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By 2100, Our Carbon Usage May Be Enough To Trigger A 10,000-Year-Long Ecological Disaster

“Thresholds of Catastrophe”

Daniel Rothman, a professor of geophysics in MIT’s Department of Earth, Atmospheric, and Planetary Sciences, recently published a study in Science Advances that could change how we think about the future of our environment.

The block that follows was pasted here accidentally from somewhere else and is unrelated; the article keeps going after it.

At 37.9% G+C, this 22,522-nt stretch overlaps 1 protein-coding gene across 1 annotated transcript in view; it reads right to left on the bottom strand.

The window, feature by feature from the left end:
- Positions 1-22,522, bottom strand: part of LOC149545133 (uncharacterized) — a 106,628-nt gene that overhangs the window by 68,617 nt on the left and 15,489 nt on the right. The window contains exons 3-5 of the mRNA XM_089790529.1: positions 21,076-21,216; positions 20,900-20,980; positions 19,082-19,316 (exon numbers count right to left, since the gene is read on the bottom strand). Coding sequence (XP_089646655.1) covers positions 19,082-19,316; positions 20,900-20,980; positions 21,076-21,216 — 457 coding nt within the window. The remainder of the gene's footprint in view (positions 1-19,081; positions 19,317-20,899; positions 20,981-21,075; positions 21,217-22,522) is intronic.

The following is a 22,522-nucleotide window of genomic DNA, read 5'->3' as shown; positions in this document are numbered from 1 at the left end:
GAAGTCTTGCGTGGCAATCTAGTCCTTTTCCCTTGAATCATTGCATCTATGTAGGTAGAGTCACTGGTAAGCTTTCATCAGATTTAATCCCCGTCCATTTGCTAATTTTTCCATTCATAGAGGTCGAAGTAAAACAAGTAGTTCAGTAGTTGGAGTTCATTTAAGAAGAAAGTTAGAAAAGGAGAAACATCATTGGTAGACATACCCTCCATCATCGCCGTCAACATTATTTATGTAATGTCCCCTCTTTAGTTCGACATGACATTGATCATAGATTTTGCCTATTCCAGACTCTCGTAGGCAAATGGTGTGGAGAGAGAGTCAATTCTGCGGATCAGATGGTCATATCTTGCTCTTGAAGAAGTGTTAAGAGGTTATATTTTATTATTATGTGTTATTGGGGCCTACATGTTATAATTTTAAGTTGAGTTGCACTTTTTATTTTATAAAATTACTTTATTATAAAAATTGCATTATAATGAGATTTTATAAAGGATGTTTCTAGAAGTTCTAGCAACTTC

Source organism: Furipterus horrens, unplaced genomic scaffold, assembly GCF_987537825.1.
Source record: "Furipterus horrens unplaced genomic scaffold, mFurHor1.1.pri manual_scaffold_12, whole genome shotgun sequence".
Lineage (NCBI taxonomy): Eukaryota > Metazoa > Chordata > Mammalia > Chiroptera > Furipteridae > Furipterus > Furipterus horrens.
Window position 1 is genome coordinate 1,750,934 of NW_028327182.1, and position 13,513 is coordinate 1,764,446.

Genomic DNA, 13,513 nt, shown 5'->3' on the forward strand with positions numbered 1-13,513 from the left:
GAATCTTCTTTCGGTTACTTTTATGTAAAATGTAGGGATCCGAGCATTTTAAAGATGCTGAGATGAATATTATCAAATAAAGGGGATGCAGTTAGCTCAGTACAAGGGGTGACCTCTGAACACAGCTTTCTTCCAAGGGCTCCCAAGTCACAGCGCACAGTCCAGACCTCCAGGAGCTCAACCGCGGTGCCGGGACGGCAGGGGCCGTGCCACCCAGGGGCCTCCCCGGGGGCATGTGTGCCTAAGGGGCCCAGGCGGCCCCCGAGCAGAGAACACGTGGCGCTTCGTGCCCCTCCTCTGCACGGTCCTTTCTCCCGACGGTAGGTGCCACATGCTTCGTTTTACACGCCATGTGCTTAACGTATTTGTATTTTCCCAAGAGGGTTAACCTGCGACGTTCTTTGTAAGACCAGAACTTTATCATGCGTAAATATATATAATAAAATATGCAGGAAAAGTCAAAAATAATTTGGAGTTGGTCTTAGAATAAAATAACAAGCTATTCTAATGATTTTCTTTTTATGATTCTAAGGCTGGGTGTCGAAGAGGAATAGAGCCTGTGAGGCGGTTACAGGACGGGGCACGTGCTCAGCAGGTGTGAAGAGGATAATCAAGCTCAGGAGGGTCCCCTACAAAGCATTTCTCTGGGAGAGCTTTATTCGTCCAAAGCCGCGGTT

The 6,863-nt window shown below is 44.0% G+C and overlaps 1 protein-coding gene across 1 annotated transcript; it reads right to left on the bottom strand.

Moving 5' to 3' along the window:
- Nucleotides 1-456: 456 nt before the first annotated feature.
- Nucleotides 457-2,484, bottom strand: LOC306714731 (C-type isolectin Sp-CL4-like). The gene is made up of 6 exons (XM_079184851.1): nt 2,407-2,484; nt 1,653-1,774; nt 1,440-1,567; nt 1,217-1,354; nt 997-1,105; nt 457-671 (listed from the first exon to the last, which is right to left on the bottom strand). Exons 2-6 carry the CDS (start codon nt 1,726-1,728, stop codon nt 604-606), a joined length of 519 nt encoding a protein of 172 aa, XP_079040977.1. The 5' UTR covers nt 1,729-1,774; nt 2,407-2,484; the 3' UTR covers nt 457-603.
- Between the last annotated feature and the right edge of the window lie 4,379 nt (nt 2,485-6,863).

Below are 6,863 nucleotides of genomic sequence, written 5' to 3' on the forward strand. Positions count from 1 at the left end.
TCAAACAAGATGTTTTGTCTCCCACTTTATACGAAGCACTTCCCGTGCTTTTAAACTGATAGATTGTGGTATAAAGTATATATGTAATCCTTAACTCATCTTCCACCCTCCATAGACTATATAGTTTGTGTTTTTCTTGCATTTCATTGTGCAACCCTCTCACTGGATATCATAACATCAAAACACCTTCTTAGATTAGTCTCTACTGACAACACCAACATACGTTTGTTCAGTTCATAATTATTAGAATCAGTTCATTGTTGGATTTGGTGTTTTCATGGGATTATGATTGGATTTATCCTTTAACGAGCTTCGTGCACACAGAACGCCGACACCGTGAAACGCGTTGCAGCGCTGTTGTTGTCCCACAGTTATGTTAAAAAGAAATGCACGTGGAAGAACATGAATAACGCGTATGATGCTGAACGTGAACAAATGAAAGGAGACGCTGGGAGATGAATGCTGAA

For his study, Rothman analyzed changes in the carbon cycle over the past 540 million years, including all five mass extinction events, and used mathematics to demarcate “thresholds of catastrophe” in the carbon cycle. Moving beyond those thresholds can catapult the Earth into an unstable environment, causing a mass extinction event.

Based on his research, Rothman asserts that, if we don’t change course, the world may enter what he calls “unknown territory” by 2100, causing an ecological disaster that would take 10,000 years to fully play out.